EGU General Assembly 2020
© Author(s) 2020. This work is distributed under
the Creative Commons Attribution 4.0 License.

Intraseasonal Transitions of the Wintertime Pacific Jet Stream

Maria Madsen and Jonathan Martin
Maria Madsen and Jonathan Martin
  • University of Wisconsin-Madison, Atmospheric and Oceanic Sciences, United States of America (

The deficiency in predictability at subseasonal-to-seasonal timescales, as compared to prediction at conventional weather prediction timescales, is significant. Intraseasonal variability of atmospheric features like the jet stream, occurring within this gap, lead to extreme weather events that present considerable hazards to society. As jets are an important feature at the interface of the large-scale general circulation and the life cycle of individual weather systems, there is strong incentive to more comprehensively understand their variability.

The wintertime Pacific jet manifests its intraseasonal variability in two predominant modes: a zonal extension or retraction and a meridional shift by as much as 20° of the jet exit region. These two leading modes are associated with basin-scale anomalies in the Pacific that directly impact weather in Hawaii and continental North America. Although recent work has demonstrated the impact intramodal changes of the Pacific jet have on large-scale structure, sensible weather phenomena, and forecast skill in and around the vast North Pacific Basin, the transitions between the leading modes have hardly been considered and, therefore, are poorly understood. Consequently, this work examines the nature and predictability of transitions between modes of wintertime Pacific jet variability as well as their associated synoptic environments.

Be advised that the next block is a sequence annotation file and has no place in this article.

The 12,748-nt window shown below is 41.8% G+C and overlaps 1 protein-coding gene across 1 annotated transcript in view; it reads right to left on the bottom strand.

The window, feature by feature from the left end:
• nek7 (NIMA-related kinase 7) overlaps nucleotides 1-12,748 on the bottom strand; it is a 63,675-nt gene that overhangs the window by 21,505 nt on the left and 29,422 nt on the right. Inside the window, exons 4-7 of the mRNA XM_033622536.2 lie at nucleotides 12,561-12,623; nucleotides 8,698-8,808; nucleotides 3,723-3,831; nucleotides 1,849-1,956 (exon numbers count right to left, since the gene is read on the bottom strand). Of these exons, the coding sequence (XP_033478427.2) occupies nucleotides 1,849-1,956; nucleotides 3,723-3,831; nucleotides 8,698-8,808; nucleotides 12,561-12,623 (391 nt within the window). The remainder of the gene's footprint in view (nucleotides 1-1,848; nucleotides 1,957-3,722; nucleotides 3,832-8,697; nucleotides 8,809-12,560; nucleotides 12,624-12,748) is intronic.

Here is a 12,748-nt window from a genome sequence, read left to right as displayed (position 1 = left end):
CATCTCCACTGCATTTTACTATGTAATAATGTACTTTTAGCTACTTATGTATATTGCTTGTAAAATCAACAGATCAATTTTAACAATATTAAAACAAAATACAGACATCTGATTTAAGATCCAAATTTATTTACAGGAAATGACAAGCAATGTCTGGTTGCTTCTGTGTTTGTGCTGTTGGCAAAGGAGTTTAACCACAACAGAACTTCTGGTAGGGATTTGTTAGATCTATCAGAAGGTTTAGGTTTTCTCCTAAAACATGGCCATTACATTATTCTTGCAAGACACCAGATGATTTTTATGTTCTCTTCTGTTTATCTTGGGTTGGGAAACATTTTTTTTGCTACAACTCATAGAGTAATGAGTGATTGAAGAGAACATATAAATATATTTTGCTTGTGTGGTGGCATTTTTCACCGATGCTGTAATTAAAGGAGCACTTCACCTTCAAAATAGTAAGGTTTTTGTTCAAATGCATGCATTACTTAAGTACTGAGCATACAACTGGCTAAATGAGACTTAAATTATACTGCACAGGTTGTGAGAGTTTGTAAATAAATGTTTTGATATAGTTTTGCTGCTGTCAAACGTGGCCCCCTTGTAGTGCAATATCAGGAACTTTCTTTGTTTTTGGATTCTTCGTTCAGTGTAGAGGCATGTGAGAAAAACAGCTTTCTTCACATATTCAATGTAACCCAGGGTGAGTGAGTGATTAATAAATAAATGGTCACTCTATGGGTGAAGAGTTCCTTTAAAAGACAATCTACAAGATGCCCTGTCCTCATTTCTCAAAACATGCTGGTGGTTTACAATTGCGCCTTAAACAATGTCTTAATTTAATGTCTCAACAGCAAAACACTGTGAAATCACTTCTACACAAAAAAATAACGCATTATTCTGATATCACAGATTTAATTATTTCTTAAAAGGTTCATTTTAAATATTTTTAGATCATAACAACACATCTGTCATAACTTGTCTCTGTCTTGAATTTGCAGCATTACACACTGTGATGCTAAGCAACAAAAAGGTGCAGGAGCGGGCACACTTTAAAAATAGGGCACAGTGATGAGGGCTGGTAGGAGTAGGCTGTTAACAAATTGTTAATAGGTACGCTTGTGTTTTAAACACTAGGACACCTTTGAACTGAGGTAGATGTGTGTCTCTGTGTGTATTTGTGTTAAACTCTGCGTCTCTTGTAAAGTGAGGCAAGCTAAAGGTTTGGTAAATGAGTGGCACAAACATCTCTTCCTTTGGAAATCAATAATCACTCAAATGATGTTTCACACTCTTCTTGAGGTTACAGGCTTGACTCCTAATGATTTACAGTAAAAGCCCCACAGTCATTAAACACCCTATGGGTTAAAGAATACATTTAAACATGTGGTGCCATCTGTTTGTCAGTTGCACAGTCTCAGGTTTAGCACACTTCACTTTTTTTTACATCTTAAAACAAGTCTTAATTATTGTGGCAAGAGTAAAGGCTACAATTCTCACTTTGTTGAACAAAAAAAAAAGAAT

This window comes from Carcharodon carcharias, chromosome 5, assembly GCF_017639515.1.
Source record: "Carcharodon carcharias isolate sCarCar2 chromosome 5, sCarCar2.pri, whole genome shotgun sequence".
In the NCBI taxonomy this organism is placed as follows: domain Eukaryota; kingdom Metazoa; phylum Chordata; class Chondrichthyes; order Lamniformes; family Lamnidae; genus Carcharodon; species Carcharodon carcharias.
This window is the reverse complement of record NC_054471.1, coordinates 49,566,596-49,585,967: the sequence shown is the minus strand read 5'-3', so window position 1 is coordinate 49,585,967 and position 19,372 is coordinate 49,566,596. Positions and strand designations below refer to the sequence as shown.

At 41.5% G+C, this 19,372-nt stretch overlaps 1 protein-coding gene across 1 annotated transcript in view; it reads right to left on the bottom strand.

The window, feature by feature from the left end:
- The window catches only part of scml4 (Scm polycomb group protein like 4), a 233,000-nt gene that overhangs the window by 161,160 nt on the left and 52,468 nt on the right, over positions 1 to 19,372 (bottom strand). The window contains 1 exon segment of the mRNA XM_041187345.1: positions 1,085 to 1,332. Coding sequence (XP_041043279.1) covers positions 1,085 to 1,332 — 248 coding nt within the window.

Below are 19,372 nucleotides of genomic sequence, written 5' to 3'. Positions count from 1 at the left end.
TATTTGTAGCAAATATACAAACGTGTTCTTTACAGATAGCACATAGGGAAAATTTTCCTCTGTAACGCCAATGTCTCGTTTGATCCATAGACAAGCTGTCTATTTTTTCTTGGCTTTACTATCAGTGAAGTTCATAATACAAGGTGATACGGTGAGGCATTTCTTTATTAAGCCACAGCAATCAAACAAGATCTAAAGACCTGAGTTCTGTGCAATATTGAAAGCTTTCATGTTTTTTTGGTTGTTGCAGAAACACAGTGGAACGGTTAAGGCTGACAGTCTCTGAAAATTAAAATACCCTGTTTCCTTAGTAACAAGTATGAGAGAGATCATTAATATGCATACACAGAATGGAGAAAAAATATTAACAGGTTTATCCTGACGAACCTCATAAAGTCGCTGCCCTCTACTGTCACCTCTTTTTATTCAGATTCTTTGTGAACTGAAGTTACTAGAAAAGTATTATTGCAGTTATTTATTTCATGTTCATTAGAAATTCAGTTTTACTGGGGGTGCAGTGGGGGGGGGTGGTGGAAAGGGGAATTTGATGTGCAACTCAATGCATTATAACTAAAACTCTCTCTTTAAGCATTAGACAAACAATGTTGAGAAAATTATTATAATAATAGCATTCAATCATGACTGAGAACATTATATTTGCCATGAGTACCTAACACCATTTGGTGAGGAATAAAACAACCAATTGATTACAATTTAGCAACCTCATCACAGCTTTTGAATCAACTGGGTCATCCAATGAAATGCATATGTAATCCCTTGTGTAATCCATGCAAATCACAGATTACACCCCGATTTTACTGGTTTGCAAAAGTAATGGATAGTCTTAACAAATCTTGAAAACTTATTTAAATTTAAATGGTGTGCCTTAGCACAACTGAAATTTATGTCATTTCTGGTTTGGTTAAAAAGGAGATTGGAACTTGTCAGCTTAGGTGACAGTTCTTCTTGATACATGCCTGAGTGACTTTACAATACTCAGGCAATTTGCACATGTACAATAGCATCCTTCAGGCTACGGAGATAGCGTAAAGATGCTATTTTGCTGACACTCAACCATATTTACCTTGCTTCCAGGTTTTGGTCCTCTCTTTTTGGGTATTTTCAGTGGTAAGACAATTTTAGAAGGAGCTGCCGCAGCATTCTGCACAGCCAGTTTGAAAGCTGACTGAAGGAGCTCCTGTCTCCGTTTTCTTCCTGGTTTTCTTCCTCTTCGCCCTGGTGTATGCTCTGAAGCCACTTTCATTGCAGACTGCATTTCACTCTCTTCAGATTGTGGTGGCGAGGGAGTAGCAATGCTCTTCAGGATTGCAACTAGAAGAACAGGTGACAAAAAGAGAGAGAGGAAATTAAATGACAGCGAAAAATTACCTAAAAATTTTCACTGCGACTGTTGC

We apply two distinct but complementary statistical analyses to 70 cold seasons (NDJFM 1948/49-2017/18) of daily 250-hPa zonal winds from the NCEP/NCAR Reanalysis to investigate such transitions. Empirical orthogonal analysis (EOF)/principal component (PC) analysis is used to depict the state of the daily Pacific jet as a point in a two dimensional phase space defined by the two leading modes.  Supporting this technique is a self-organizing maps (SOMs) analysis that identifies non-orthogonal, synoptically recurring patterns of the Pacific jet. Together, these analyses show that there are, in fact, preferred transitions between these leading modes of variability. Composite and individual case analyses of preferred transition evolutions provides new insight into the synoptic-scale environments that drive Pacific jet variability.

How to cite: Madsen, M. and Martin, J.: Intraseasonal Transitions of the Wintertime Pacific Jet Stream, EGU General Assembly 2020, Online, 4–8 May 2020, EGU2020-3762,, 2020

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Presentation version 1 – uploaded on 06 May 2020
  • CC1: Comment on EGU2020-3762, Erica Madonna, 07 May 2020

    Dear Maria,

    very interesting work and results.

    I was wondering if you have also looked at the persistence of your 12 North Pacific jet configurations. Are some of them more persistent than others?

    Thanks a lot,

    • AC1: Reply to CC1, Maria Madsen, 28 May 2020

      Dear Erica,

      I have breifly looked at the persistence of the 12 regimes, and there are differences between them. Node 4 (extension) is the most persistent, and nodes 9 and 10 (retraction/poleward deflection) are also slightly more persistent than the others. Som node 12 was the least persistent of the nodes. 

      Thank you,